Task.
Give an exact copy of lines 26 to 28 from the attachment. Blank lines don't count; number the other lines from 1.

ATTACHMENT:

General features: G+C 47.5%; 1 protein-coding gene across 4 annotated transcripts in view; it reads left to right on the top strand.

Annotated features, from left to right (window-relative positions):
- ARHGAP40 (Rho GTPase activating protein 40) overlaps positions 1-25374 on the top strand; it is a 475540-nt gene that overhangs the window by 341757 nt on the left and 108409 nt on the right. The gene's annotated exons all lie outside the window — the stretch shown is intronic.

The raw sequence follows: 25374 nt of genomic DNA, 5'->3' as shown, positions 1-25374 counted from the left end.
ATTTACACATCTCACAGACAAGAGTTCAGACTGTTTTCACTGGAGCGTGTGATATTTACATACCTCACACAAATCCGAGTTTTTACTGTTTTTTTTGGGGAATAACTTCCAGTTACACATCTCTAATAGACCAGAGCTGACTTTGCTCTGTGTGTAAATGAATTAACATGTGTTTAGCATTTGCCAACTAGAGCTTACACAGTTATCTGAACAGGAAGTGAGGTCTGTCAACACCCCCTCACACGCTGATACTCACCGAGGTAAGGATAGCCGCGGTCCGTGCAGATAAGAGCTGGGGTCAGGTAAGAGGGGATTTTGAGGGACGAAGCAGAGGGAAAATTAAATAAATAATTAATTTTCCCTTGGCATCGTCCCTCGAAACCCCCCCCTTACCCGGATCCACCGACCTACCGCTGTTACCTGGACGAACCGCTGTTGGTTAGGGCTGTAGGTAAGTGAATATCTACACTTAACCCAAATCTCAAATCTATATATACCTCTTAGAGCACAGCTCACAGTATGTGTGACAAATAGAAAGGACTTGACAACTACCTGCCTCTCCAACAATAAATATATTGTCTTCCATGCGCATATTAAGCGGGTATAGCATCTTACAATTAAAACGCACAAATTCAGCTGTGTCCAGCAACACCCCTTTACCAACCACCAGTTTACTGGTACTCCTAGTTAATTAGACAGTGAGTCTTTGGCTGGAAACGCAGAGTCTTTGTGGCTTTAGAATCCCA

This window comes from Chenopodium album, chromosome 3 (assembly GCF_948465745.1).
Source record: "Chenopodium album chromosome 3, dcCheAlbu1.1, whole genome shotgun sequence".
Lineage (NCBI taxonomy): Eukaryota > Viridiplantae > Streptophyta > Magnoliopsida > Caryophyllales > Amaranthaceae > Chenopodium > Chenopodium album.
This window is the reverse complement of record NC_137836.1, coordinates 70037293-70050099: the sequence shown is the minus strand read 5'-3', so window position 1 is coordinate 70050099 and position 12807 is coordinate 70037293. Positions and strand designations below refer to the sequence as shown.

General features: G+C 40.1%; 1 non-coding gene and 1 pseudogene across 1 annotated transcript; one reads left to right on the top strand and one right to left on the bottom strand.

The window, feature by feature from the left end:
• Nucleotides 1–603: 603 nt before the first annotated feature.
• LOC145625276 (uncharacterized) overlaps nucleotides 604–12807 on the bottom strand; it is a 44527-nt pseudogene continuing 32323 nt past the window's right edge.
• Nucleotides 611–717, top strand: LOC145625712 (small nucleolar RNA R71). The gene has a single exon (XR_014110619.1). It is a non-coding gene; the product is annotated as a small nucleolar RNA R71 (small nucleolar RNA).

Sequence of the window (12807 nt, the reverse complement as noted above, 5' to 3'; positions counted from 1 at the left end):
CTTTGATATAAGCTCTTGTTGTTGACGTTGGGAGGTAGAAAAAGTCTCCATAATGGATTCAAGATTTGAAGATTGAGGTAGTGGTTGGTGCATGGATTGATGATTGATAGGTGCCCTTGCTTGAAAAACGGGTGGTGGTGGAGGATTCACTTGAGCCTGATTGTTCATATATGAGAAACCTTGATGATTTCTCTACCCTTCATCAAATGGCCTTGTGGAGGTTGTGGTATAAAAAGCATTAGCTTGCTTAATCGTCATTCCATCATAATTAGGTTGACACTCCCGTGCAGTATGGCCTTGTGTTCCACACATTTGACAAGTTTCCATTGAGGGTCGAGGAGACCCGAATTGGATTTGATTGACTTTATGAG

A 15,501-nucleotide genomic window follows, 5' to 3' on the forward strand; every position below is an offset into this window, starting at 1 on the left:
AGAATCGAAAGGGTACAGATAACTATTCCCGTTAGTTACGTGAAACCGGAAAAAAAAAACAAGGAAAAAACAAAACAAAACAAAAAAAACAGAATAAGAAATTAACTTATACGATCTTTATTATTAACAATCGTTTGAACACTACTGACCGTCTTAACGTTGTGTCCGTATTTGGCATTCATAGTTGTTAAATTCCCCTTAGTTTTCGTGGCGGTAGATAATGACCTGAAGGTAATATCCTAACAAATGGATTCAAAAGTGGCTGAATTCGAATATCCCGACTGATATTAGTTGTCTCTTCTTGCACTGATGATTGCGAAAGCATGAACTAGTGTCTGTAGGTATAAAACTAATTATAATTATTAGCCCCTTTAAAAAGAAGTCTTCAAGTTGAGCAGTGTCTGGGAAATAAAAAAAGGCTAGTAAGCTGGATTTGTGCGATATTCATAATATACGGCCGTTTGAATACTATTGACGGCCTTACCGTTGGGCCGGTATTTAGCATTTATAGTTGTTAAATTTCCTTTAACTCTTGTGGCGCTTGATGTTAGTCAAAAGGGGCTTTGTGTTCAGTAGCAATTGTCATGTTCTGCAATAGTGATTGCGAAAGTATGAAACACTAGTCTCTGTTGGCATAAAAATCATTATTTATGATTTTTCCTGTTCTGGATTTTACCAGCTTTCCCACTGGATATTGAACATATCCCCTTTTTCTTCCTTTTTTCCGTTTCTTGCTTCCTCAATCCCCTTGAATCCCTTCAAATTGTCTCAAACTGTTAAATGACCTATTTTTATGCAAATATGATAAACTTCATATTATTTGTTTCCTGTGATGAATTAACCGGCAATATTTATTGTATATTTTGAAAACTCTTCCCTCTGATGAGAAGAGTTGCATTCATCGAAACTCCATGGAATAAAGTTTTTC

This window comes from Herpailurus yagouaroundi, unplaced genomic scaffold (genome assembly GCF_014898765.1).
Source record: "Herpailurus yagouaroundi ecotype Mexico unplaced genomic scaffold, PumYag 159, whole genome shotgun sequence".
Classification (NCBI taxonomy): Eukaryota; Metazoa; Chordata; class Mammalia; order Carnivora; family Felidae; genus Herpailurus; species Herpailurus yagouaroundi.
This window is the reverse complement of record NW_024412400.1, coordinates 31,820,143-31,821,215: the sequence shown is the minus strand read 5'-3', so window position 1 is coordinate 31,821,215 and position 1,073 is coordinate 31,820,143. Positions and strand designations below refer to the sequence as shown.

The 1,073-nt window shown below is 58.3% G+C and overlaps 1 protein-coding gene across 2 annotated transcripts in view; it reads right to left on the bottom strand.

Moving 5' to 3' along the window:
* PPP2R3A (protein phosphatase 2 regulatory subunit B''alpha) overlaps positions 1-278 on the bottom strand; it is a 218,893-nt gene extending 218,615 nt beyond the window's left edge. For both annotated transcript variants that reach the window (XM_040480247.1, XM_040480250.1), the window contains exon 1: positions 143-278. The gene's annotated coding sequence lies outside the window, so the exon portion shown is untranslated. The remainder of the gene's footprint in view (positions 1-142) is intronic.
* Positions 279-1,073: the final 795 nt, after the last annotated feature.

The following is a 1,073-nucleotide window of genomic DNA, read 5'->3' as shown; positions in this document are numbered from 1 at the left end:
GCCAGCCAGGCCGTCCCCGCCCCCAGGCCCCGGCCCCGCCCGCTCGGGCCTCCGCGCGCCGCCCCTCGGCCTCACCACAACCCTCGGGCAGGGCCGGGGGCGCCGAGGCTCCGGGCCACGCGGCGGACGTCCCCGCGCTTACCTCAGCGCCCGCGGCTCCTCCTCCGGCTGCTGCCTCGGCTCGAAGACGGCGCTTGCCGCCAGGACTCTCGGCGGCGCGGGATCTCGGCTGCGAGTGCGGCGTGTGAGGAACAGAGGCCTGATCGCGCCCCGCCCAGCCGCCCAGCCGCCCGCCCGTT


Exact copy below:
* Positions 279-1,073: the final 795 nt, after the last annotated feature.

The following is a 1,073-nucleotide window of genomic DNA, read 5'->3' as shown; positions in this document are numbered from 1 at the left end:
GCCAGCCAGGCCGTCCCCGCCCCCAGGCCCCGGCCCCGCCCGCTCGGGCCTCCGCGCGCCGCCCCTCGGCCTCACCACAACCCTCGGGCAGGGCCGGGGGCGCCGAGGCTCCGGGCCACGCGGCGGACGTCCCCGCGCTTACCTCAGCGCCCGCGGCTCCTCCTCCGGCTGCTGCCTCGGCTCGAAGACGGCGCTTGCCGCCAGGACTCTCGGCGGCGCGGGATCTCGGCTGCGAGTGCGGCGTGTGAGGAACAGAGGCCTGATCGCGCCCCGCCCAGCCGCCCAGCCGCCCGCCCGTT